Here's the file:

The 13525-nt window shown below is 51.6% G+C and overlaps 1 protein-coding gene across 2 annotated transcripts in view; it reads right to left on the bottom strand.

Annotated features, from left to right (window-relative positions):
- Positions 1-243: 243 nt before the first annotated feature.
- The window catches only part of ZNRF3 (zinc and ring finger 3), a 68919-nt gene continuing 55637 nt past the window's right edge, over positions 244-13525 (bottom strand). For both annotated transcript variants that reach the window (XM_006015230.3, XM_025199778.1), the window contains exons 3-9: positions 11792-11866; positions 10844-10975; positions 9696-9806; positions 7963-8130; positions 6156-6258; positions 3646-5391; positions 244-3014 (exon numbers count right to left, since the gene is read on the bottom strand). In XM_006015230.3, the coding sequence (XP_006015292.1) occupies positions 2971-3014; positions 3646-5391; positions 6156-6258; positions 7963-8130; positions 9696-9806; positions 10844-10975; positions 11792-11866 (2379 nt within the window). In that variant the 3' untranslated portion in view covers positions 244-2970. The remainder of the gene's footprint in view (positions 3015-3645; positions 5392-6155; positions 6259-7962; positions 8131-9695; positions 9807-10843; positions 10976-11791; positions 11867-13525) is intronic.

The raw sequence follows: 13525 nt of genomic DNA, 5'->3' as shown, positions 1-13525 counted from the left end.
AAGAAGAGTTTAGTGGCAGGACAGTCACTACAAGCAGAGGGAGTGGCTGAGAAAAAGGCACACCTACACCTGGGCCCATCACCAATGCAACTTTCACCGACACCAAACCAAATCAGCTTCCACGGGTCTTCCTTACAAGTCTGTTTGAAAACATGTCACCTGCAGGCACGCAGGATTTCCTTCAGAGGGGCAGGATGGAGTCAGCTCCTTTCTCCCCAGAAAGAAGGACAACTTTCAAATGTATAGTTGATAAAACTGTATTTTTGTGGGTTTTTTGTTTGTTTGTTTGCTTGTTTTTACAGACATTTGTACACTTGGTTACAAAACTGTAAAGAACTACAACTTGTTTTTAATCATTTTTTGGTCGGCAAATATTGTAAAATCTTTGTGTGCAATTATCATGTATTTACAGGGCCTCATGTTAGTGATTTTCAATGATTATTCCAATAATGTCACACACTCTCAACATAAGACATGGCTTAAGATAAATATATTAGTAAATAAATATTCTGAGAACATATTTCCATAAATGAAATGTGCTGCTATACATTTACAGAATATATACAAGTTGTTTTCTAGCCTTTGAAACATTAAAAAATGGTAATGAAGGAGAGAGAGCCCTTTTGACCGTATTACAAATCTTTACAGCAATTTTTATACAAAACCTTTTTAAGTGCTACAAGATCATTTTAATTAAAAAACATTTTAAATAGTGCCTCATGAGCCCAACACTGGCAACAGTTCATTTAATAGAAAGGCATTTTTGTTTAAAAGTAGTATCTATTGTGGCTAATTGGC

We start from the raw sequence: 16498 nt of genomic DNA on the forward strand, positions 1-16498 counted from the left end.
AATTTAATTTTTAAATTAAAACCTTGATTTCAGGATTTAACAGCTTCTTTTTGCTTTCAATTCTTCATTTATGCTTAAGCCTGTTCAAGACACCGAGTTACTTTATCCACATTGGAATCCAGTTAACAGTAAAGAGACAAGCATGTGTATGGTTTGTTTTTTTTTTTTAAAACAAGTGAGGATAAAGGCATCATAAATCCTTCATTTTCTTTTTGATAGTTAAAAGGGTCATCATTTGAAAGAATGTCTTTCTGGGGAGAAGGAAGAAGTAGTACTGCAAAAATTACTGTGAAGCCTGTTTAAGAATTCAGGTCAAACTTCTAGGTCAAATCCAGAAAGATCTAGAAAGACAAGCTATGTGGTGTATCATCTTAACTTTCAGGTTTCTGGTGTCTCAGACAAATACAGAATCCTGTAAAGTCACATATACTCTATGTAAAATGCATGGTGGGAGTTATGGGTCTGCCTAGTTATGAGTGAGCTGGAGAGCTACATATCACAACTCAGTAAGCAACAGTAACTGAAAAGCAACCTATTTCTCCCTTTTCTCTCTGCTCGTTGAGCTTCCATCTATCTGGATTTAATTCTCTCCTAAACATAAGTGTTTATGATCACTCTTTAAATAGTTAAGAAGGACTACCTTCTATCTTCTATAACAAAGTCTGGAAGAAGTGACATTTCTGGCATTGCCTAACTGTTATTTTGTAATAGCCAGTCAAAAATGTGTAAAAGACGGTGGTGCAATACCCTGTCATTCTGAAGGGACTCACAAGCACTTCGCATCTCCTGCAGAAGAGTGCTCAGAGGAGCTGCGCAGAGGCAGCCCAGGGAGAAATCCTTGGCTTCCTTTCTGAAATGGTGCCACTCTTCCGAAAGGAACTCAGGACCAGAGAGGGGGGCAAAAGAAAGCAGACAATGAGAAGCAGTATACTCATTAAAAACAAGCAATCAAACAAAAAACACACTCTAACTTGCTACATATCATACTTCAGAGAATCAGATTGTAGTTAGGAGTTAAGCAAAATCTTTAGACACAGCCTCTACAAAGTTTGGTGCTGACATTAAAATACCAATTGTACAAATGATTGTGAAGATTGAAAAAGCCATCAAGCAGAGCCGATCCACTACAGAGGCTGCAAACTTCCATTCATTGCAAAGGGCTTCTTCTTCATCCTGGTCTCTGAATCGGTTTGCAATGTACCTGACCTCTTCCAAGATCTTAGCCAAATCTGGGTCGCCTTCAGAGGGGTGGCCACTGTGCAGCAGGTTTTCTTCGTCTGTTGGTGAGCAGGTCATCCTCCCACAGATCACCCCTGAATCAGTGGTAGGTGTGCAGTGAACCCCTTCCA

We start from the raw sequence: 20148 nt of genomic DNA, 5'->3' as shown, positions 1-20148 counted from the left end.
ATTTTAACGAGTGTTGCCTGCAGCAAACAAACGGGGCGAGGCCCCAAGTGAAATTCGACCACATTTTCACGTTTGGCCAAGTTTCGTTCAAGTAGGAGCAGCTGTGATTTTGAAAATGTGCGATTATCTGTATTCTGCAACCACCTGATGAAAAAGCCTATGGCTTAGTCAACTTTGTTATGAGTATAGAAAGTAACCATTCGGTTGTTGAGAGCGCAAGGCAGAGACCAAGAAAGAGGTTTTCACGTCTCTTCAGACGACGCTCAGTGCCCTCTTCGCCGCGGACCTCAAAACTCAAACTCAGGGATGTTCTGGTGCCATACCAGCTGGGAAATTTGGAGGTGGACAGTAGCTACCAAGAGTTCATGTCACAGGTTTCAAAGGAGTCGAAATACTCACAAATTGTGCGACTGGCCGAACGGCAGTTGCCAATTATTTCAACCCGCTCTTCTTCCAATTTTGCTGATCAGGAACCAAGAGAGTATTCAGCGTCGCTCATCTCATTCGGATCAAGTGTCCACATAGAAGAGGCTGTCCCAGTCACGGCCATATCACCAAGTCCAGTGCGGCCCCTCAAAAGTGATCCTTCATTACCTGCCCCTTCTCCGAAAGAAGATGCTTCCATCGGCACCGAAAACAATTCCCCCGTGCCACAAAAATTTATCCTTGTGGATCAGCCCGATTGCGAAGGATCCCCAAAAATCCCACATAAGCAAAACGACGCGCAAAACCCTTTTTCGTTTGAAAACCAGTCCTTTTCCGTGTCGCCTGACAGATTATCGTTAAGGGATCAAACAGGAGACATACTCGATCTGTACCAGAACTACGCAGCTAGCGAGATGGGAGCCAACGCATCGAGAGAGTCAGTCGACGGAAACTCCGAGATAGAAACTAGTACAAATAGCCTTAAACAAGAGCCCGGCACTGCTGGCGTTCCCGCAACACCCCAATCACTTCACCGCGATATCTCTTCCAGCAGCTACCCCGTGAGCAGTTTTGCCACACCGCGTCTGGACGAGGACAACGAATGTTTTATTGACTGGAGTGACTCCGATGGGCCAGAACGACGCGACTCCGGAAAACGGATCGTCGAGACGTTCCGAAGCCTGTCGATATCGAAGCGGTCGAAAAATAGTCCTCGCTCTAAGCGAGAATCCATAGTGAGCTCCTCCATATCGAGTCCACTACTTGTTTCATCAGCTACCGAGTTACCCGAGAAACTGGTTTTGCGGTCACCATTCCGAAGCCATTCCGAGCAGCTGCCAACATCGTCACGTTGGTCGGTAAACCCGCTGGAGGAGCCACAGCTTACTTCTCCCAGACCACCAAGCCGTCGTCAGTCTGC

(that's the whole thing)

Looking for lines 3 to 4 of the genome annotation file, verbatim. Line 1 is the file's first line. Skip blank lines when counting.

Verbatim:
- Positions 1-243: 243 nt before the first annotated feature.
- The window catches only part of ZNRF3 (zinc and ring finger 3), a 68919-nt gene continuing 55637 nt past the window's right edge, over positions 244-13525 (bottom strand). For both annotated transcript variants that reach the window (XM_006015230.3, XM_025199778.1), the window contains exons 3-9: positions 11792-11866; positions 10844-10975; positions 9696-9806; positions 7963-8130; positions 6156-6258; positions 3646-5391; positions 244-3014 (exon numbers count right to left, since the gene is read on the bottom strand). In XM_006015230.3, the coding sequence (XP_006015292.1) occupies positions 2971-3014; positions 3646-5391; positions 6156-6258; positions 7963-8130; positions 9696-9806; positions 10844-10975; positions 11792-11866 (2379 nt within the window). In that variant the 3' untranslated portion in view covers positions 244-2970. The remainder of the gene's footprint in view (positions 3015-3645; positions 5392-6155; positions 6259-7962; positions 8131-9695; positions 9807-10843; positions 10976-11791; positions 11867-13525) is intronic.